Willie Littlechild never got to mark his birthday when he was a child attending residential school in Alberta. But on his 78th birthday, Chief Littlechild was in the Vatican to hear Pope Francis apologize to Indigenous people for the abuses they suffered in the Catholic-run schools.
Chief Littlechild, a lawyer and former parliamentarian, was one of three commissioners of the Truth and Reconciliation Commission (TRC). The commission examined the damaging effects of residential schools in Canada before issuing a final report in 2015 that made 94 calls to action, including that the Pope issue an apology to survivors, families and Indigenous communities. The TRC wanted that apology to happen in Canada within a year of its report.
On Friday, seven years after the TRC’s call, Pope Francis said that he was “very sorry” and apologized for the “deplorable conduct of those members of the Catholic Church,” while he asked for God’s forgiveness.
“From not being able to have a birthday celebration in residential school, to having something I hoped for and prayed for, to help my fellow survivors who wanted to hear those three words ‘I am sorry,’ and with His Holiness going beyond that, by saying ‘I am very sorry,’ was really, really emotional to us,” Chief Littlechild said during an interview in Rome.
Chief Littlechild, along with former Manitoba judge Murray Sinclair and former journalist Marie Wilson, spent six years documenting abuses at residential schools as commissioners of the TRC. They reported on how the government-funded, church-run institutions were used as a tool of assimilation by the Canadian state and churches, and found that thousands of children had suffered physical and sexual abuse. About 7,000 people spoke to the TRC and many survivors are no longer alive.
The commission had called for a papal apology similar to the one issued in 2021 to Irish victims of abuse, and that it be delivered in Canada. Ms. Wilson said that the Irish apology was multi-layered and recognized the breadth, scope and legacy of the harms done.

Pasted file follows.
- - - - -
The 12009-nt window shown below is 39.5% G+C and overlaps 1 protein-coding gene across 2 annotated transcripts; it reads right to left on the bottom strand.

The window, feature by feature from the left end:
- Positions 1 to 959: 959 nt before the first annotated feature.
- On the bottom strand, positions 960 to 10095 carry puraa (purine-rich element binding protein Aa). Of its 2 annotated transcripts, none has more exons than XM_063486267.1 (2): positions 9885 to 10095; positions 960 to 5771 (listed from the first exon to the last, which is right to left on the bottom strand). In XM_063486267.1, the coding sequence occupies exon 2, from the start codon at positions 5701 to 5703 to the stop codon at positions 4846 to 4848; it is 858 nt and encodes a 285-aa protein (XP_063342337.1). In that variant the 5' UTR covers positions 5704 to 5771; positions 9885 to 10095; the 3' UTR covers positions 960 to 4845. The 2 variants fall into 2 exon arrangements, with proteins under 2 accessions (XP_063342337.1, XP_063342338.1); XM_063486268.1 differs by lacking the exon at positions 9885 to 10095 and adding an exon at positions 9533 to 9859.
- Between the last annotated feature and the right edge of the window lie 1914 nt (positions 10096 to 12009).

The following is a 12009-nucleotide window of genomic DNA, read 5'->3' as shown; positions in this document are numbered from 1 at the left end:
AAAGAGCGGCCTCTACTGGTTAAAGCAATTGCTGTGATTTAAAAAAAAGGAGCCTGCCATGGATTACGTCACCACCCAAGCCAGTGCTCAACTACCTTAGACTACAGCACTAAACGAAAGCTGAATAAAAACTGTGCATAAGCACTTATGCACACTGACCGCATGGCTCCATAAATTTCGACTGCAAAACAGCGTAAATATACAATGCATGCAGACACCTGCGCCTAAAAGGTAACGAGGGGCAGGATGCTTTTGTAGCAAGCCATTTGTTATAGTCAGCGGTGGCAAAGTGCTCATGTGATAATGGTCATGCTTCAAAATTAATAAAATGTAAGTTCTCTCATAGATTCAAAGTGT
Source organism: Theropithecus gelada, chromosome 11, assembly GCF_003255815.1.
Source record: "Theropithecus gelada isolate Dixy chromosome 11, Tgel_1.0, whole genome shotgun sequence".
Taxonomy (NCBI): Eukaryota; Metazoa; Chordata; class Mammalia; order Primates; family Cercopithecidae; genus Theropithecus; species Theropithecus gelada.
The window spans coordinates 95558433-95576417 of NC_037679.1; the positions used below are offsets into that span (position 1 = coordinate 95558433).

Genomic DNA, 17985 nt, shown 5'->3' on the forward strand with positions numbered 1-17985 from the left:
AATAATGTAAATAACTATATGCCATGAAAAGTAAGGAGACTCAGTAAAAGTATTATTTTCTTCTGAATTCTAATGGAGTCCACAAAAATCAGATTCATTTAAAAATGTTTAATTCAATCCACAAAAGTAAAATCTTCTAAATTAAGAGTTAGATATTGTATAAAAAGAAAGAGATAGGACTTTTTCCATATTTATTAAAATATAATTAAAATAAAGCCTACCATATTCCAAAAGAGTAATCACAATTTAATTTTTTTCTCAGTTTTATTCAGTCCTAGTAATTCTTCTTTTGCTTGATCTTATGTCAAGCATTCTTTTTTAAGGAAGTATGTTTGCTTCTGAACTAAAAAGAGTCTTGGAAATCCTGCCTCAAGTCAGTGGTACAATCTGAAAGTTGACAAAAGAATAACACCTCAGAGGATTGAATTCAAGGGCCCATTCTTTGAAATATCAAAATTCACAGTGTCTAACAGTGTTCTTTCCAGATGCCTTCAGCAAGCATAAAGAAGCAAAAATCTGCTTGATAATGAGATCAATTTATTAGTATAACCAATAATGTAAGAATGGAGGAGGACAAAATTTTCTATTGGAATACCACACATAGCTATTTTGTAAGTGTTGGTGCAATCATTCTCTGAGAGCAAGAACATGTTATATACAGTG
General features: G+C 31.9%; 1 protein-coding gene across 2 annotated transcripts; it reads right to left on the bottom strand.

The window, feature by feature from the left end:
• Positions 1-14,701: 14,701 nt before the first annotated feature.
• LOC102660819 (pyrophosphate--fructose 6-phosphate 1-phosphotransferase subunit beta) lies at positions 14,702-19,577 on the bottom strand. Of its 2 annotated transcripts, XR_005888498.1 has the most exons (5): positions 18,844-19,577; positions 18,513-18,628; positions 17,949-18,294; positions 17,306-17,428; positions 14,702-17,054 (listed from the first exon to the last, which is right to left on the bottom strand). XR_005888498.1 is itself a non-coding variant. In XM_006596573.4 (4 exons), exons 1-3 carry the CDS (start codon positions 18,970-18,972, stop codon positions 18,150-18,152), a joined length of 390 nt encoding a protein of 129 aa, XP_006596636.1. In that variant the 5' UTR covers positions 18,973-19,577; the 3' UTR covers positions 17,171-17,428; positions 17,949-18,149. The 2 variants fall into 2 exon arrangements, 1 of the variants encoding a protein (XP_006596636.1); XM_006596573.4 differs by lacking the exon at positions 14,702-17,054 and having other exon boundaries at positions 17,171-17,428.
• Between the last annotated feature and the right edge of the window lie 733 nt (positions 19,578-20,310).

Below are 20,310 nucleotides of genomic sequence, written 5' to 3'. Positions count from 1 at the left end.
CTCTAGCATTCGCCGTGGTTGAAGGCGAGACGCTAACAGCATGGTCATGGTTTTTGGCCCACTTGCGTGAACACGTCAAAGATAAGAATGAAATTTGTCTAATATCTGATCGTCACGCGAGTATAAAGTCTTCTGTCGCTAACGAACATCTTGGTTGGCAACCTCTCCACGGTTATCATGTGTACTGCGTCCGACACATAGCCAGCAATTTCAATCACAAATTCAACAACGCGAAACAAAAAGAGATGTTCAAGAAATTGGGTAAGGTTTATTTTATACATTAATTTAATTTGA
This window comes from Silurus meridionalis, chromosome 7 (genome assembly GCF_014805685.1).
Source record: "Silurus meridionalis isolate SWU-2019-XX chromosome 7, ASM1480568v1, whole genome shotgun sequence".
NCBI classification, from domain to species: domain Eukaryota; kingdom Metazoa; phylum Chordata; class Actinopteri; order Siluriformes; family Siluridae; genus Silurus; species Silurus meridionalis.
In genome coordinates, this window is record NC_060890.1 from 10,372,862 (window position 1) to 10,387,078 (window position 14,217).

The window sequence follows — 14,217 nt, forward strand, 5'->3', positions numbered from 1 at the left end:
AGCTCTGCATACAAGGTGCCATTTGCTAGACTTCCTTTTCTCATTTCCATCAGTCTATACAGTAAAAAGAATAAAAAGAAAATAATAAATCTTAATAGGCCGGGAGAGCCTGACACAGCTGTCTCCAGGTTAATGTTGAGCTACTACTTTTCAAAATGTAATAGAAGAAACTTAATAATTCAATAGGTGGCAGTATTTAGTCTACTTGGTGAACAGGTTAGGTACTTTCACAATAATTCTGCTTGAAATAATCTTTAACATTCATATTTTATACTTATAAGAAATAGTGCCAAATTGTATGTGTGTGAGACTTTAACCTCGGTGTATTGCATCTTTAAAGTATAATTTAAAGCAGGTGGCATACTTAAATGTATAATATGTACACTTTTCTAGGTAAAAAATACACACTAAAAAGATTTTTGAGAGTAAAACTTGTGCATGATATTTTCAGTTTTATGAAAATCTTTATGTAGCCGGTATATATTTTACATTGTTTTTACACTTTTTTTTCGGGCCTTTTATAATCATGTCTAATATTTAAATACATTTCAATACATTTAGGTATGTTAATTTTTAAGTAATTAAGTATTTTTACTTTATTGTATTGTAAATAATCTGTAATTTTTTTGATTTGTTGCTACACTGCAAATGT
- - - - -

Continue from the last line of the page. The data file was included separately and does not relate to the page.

The Pope’s apology on Friday was an incredibly significant day for those who were present, she said. “We cannot diminish the importance of the moment.”
But the former commissioner emphasized that much more needs to happen: A papal apology not only needs to take place in Canada, but it needs to “be done with stronger words.”
“When you say you’re sorry for some members of the Catholic Church, these were not just some members,” Ms. Wilson said.
“They were leaders of the Catholic Church and they had a boss. And the boss was the Pope at the time. There was nothing in there about being sorry for the lack of oversight or, indeed, the comfortable negligence of paying attention to what was going on in the schools and setting a standard.”
Mr. Sinclair, who chaired the TRC, told The Globe and Mail that the amount of effort required by Indigenous people to spur Canadian bishops and the Pope to apologize diminished the meaningfulness of the gesture. He said survivors almost felt like they were “squeezing it out of him.” Still, he knows the moment means a lot.
“I don’t want to take away from that,” he said. “I am hopeful that when he comes to Canada, that a gathering of all the survivors who are still alive will be arranged so that they can all be present in one place. … I think that bringing survivors together is really quite important, so that they can hear it and they can share it and they can then participate in healing ceremonies at that time.”
With a report from Tavia Grant in Rome
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